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Stephen Frenkel

This is a very interesting blog post. It is true that the first offer often acts as an "anchor" in a negotiation, and studies have shown that negotiated agreements do tend to fall closer to the first number thrown out than the counter offer. However, I believe this is a result of people negotiating unsystematically, letting psychological factors rather than logic and reason drive their negotiated outcomes.

As you mentioned, many negotiators start high and let their counterpart "extract" concessions - which may increase their satisfaction. It is my contention, however, that through proper research and identifying what we call "objective standards" (which are factors outside the influence of either party that can help both parties realize and define a fair outcome), a negotiator can resist being taken advantage of by a counterpart who inflates their price and makes "concessions" or uses other tactics to their advantage.

When negotiating, it's important to determine for yourself what exactly defines success. Is success extracting concessions? For example, If I mark up the price of my home by $100,000 from it's fair market value and then "concede" $50,000 from the listing price, does this large concession equal a good negotiated outcome? I think you can see what I’m getting at.

By identifying relevant objective standards, a prepared negotiator can identify an inflated price and not be persuaded by an inflated "anchor." Rather, they would know the fair market value and determine a fair price by the merits of the deal, rather than the psychological impact of bargaining down the seller.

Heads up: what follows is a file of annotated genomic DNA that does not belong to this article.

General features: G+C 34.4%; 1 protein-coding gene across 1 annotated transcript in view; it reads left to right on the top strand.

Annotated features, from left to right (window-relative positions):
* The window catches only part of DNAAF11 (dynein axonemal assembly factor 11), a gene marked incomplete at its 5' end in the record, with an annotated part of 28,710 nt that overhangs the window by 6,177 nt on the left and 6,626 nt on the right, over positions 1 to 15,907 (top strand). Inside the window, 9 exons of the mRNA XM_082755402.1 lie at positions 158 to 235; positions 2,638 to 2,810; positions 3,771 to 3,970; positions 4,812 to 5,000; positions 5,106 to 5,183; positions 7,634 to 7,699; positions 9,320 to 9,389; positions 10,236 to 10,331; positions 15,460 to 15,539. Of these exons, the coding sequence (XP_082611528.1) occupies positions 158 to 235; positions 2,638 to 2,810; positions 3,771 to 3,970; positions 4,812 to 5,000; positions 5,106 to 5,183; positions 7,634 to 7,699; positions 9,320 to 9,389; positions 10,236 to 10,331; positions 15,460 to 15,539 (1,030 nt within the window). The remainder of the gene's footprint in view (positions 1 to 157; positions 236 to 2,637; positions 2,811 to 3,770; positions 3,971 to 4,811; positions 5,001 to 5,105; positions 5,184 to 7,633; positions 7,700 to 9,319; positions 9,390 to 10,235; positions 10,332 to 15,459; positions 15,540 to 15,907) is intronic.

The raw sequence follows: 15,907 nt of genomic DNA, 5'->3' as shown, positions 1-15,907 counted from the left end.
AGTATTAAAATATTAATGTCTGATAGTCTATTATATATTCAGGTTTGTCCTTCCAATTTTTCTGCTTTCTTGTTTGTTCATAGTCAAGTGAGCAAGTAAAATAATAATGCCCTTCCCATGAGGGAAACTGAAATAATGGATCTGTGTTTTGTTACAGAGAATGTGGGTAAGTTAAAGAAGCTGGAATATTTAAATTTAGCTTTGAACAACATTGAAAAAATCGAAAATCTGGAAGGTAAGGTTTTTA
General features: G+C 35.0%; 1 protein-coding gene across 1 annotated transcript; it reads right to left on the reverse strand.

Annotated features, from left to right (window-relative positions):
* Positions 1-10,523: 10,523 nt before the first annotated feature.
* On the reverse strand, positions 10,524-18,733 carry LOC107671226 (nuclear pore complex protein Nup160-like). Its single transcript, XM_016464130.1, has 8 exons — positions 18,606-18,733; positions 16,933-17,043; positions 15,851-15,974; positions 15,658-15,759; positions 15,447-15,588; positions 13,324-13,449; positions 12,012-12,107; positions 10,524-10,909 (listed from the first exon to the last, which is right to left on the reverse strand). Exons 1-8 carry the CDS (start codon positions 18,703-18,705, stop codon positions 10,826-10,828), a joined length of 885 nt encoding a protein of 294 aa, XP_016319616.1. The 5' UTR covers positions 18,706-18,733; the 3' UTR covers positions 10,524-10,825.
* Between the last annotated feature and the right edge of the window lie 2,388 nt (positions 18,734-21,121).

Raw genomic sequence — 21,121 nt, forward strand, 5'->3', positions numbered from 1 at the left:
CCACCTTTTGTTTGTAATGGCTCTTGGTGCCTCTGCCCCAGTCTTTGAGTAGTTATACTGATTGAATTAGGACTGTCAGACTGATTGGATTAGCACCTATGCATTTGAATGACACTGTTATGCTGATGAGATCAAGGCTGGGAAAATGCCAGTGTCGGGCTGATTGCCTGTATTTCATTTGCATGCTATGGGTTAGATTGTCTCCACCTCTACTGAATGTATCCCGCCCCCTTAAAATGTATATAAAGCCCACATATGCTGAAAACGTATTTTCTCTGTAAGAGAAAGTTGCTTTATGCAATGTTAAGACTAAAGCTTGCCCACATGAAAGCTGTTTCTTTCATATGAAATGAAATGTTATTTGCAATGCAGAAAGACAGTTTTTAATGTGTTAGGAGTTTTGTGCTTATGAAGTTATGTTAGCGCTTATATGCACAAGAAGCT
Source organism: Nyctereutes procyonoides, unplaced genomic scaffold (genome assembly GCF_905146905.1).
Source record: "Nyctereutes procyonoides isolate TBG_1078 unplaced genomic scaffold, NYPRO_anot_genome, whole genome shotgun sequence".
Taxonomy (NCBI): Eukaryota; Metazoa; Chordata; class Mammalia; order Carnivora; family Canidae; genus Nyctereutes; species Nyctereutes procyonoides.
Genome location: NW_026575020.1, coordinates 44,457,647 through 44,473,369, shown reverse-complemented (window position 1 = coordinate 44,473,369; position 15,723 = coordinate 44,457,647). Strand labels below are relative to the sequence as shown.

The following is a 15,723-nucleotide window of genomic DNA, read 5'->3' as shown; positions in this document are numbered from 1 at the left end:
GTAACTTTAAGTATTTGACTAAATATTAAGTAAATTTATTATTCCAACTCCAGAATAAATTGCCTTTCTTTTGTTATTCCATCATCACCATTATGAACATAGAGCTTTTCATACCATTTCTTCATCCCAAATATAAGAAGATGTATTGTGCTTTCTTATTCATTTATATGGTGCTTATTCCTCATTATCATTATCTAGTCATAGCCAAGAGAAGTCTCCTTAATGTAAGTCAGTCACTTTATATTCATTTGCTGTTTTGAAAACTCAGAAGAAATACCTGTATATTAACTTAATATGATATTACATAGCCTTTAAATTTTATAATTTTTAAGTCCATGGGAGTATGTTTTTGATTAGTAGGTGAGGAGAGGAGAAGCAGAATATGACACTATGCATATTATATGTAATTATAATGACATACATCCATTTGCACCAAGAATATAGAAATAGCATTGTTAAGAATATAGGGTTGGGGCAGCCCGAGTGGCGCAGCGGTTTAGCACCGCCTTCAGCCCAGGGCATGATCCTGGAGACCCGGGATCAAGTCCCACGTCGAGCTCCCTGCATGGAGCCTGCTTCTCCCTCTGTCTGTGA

The concept of Objective Standards is only one element in the seven element framework of "interest-based" or "collaborative" negotiation, as defined by Roger Fisher and his colleagues at the Harvard Negotiation Project. For more information about these concepts or to learn about workshops that teach the skills of collaborative negotiation, which are aimed to help negotiators maximize value for all parties while improving long-term working relationships, feel free to contact me at Mediation Works Incorporated at or at 617-973-9739 x24.

Justin Patten

Very interesting, Ted.

2 points:

1 Such a strategy may be dependent on getting known. Your wife probably saw more benefits as her reputation grew.

2 If you are effectively negotiating with yourself, does this prevent you from getting all the benefits of 3rd party solutions?

Ted McClure

My wife, a criminal defense attorney and civil litigator (now retired), had a negotiating style that placed a different spin on the process. After determining what her client would accept, she would make her "best" offer - her "line in the sand" position - first, announcing it as such. Against a typical counteroffer, she would respond with a "worse" offer from the perspective of the opposing party. In effect, she would create a "dutch auction" with only one bidder. The first time she did this with a particular opposing counsel, she would not be believed and the matter would go to trial with all the attendant uncertainty, delay, and expense. The second time she negotiated with the same opposing counsel, her position was known and understood. Usually the matter was settled then and there, as her "best offer" was invariably realistic. As her reputation grew, the games played by opposing counsel in the negotiation process tended to fade away and her clients tended to be not unhappy with the results.

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